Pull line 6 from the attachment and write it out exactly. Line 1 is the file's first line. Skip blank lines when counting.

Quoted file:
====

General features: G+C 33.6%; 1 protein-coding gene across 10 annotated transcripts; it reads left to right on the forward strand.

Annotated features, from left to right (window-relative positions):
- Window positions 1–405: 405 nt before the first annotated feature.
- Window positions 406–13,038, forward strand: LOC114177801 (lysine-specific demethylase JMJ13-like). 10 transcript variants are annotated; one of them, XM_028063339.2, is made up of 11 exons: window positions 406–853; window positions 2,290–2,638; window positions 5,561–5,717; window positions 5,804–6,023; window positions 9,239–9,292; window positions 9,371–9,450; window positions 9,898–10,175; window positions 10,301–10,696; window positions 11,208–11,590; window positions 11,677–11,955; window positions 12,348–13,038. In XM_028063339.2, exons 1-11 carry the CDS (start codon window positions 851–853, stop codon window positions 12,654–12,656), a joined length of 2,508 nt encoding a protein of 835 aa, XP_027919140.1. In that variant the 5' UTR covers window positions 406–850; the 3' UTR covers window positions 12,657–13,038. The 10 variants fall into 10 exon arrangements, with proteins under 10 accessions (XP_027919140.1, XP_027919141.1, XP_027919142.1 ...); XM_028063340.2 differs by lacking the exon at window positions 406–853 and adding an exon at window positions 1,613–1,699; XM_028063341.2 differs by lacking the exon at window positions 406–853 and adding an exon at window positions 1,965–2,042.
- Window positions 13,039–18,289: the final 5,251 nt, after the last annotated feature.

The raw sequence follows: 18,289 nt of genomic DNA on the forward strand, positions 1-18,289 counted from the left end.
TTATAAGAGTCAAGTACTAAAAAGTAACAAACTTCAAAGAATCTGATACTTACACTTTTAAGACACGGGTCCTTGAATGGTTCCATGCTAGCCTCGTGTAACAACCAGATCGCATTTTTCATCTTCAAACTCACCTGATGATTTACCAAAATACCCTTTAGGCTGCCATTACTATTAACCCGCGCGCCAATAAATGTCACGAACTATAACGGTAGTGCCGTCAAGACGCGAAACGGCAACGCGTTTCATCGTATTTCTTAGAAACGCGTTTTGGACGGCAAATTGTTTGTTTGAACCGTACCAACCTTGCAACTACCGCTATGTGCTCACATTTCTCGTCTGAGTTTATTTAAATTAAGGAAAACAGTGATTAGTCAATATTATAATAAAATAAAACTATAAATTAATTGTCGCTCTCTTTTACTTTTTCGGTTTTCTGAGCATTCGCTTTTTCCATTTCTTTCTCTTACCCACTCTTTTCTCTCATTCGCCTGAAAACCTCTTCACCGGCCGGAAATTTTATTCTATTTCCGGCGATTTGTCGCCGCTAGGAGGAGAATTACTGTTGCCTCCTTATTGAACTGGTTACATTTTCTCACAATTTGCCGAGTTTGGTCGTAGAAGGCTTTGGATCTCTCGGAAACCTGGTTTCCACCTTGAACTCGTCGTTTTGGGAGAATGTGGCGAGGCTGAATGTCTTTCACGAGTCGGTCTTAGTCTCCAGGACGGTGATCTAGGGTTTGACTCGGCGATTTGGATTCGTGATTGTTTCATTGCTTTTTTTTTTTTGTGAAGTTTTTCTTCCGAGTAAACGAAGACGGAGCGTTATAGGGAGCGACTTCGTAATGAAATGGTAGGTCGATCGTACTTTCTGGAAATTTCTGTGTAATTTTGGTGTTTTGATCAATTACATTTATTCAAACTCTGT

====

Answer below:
The raw sequence follows: 18,289 nt of genomic DNA on the forward strand, positions 1-18,289 counted from the left end.